In addition, if capital gains were taxed like income, huge amounts would be raised for traditional Medicare, prescription drugs under Part D, Medicaid, and other social programs on the chopping block for big cuts or elimination.
Medicare would be just as sustainable with real healthcare reform under a universal single-payer system. By eliminating private insurer middlemen, costs would be drastically cut.
In its September 2007 report to Congress, the Congressional Research Service (CRS) compared 2004 US healthcare spending with other OECD (Organization for Economic Cooperation and Development) countries.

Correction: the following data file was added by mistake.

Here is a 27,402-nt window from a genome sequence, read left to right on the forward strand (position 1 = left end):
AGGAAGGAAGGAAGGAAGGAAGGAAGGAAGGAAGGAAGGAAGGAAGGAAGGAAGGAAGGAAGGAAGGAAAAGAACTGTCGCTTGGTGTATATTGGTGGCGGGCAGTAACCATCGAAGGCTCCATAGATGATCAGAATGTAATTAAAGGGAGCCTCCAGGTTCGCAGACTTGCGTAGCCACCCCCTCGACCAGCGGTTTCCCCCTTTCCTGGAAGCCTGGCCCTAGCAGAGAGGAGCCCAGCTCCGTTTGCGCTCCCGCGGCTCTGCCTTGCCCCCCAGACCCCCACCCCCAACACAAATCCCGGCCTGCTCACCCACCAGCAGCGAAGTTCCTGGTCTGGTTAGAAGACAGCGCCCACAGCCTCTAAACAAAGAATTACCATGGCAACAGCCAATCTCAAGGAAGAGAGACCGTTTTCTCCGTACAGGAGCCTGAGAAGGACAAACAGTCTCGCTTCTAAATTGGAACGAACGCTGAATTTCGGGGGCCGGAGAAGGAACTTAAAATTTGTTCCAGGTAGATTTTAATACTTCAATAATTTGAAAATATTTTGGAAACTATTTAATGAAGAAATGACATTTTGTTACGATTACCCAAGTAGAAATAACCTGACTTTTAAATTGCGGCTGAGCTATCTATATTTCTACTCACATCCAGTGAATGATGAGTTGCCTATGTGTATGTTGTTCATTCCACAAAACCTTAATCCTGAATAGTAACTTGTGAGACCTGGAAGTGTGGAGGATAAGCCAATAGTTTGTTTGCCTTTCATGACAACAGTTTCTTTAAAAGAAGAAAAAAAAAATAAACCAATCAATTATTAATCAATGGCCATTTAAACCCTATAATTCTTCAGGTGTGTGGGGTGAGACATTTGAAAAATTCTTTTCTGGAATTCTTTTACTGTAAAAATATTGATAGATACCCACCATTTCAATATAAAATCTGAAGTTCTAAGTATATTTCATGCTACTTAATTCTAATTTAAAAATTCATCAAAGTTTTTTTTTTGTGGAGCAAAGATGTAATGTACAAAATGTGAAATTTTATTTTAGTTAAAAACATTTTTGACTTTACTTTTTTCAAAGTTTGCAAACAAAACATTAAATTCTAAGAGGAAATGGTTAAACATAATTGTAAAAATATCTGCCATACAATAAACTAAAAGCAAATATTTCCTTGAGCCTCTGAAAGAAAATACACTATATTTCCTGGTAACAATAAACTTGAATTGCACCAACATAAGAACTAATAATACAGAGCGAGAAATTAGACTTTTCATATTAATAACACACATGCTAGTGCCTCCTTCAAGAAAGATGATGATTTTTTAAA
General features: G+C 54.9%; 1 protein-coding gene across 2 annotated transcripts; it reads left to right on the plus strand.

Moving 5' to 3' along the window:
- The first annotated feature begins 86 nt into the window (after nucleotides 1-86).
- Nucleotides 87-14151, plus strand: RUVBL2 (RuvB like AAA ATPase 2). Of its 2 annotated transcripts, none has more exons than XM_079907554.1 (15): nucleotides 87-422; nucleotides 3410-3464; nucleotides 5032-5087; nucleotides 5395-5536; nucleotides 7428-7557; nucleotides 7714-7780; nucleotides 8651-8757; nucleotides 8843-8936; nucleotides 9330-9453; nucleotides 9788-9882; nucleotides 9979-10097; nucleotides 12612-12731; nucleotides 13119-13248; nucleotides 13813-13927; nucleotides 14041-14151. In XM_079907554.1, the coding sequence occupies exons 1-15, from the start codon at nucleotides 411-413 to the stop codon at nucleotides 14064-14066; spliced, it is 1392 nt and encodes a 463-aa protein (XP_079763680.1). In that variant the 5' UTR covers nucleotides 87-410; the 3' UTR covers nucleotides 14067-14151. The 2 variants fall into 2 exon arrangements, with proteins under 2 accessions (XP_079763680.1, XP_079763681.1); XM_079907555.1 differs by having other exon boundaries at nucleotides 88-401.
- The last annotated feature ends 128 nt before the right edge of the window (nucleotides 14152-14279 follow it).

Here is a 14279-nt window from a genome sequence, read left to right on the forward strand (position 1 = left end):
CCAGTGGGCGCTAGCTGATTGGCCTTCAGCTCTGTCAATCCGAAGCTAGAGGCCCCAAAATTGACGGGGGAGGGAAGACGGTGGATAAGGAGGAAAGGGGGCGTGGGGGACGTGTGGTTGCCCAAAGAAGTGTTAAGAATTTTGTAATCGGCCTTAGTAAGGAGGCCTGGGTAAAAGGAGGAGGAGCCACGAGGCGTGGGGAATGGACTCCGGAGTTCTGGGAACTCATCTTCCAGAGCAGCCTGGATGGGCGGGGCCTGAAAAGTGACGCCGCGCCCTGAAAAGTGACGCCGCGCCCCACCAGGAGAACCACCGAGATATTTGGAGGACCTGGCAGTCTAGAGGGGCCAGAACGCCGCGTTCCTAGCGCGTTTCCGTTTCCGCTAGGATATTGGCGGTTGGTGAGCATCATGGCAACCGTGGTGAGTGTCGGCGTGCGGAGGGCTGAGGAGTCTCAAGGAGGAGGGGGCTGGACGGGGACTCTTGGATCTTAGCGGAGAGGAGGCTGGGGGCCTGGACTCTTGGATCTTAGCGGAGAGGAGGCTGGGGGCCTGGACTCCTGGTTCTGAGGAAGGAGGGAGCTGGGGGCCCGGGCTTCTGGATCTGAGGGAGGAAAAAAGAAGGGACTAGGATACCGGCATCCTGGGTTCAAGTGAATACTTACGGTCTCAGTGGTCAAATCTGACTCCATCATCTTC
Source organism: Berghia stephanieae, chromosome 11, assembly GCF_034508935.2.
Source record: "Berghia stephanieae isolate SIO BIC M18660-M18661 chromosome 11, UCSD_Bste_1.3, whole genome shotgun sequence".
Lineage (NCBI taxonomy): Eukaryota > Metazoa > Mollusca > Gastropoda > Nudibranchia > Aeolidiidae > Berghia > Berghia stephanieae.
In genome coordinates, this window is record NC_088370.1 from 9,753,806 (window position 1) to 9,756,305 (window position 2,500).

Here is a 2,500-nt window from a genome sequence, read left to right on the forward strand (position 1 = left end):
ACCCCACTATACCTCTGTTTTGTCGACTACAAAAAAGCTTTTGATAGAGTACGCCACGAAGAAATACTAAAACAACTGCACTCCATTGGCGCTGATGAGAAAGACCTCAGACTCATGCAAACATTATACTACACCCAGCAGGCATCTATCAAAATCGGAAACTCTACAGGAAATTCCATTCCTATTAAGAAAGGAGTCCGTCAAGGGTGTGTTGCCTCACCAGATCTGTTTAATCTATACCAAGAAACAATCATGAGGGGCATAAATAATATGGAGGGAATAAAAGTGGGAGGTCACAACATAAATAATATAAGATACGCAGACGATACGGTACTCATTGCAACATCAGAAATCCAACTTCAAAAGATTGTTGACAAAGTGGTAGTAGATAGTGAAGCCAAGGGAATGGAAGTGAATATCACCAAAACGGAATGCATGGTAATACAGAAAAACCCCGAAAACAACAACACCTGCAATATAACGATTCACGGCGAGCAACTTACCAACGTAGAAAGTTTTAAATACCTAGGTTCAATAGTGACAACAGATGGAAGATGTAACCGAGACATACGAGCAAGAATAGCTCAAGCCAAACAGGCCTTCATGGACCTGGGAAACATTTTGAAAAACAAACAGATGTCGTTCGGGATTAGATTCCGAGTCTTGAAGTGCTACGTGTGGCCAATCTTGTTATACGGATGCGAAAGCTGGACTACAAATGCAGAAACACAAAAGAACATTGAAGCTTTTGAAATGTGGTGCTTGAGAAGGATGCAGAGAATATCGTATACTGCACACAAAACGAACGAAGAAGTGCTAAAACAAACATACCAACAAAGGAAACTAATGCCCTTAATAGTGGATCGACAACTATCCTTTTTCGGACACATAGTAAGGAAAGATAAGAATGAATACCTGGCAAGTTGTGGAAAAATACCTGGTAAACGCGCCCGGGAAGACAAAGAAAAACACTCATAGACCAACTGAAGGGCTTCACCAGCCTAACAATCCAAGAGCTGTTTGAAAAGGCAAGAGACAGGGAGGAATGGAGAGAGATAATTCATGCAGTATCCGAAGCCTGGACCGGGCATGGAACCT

It found America spent $6,102 per person, well over double the $2,560 average for other OECD countries. Much of the difference comes from insurer administrative costs providing no care. Other OECD countries deliver better services overall at less than half what Americans spend.
Draining Social Security's trust fund and perpetuating outlandishly high healthcare costs makes it appear that entitlements seniors rely on are going broke.
In other words, crisis conditions were artificially created. Congressional cassandras claim Social Security and Medicare are unsustainable. Bipartisan chicanery wants big cuts in both programs before privatizing them on route to eliminating them altogether.
Political Washington hypes the problem. So do media scoundrels, Obama's Simpson/Bowles deficit cutting commission, and the Bipartisan Policy Center (BPC). Their solution is slash, then end America's social contract to transfer maximum wealth to corporate favorites and the nation's super-rich.